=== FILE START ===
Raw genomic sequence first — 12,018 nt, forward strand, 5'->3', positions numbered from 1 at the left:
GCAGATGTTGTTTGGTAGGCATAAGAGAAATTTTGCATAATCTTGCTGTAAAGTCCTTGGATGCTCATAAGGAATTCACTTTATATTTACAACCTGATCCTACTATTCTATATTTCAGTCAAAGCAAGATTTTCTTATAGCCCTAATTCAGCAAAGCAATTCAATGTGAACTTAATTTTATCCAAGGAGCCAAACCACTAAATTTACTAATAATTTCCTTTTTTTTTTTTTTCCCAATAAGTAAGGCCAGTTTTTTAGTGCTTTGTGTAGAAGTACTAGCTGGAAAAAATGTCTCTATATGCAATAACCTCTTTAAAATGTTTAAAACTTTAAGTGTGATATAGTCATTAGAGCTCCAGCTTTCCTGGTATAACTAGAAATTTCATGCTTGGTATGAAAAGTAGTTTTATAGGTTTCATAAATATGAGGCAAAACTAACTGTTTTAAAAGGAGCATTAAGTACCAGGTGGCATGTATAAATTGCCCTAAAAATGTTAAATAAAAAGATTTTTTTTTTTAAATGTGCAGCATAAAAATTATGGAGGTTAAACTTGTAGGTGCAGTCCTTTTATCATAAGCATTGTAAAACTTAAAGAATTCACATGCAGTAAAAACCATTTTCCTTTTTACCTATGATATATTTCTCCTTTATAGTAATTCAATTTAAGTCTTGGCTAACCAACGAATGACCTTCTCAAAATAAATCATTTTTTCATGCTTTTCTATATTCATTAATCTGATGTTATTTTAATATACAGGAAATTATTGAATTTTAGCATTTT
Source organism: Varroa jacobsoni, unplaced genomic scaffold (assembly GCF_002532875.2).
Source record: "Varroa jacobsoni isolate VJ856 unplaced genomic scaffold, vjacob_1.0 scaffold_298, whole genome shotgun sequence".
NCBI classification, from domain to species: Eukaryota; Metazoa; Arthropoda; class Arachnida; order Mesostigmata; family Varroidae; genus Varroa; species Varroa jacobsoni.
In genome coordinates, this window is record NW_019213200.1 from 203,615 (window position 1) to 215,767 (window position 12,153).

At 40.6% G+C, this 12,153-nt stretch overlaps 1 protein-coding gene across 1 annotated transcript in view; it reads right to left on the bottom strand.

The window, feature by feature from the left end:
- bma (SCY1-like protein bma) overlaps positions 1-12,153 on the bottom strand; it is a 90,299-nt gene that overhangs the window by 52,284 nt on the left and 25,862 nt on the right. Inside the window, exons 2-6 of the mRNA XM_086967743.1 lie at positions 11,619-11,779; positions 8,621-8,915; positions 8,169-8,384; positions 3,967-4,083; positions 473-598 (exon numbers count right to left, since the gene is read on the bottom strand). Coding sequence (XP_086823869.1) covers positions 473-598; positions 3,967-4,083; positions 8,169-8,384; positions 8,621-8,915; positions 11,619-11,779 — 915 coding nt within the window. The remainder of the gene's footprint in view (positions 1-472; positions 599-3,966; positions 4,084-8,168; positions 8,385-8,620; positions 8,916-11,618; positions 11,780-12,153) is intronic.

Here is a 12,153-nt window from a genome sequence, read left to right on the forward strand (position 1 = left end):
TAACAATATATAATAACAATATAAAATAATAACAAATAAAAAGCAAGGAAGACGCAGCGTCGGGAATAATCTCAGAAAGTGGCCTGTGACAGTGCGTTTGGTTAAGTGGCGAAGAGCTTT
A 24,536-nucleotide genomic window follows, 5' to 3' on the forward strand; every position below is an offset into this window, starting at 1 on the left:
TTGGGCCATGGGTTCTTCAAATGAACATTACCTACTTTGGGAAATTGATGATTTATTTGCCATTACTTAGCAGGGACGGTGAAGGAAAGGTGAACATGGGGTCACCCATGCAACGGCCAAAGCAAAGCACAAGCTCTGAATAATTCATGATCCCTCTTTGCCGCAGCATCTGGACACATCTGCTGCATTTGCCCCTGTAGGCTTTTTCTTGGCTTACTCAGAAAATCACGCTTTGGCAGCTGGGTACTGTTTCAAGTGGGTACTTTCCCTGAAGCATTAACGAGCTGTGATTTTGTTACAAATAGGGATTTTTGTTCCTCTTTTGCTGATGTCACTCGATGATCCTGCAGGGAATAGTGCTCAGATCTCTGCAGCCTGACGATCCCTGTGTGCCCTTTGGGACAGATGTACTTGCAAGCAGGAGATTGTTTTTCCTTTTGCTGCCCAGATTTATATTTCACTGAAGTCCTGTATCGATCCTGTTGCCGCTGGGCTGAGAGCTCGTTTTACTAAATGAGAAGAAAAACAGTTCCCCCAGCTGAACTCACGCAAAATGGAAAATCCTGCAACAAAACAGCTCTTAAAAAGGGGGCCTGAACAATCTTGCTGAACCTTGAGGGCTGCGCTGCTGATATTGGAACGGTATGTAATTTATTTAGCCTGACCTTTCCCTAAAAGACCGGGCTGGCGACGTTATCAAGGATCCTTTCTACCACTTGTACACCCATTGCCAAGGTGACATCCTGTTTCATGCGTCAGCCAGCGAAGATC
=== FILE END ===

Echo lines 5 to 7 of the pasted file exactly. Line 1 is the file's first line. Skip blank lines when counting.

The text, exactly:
NCBI classification, from domain to species: Eukaryota; Metazoa; Arthropoda; class Arachnida; order Mesostigmata; family Varroidae; genus Varroa; species Varroa jacobsoni.
In genome coordinates, this window is record NW_019213200.1 from 203,615 (window position 1) to 215,767 (window position 12,153).

At 40.6% G+C, this 12,153-nt stretch overlaps 1 protein-coding gene across 1 annotated transcript in view; it reads right to left on the bottom strand.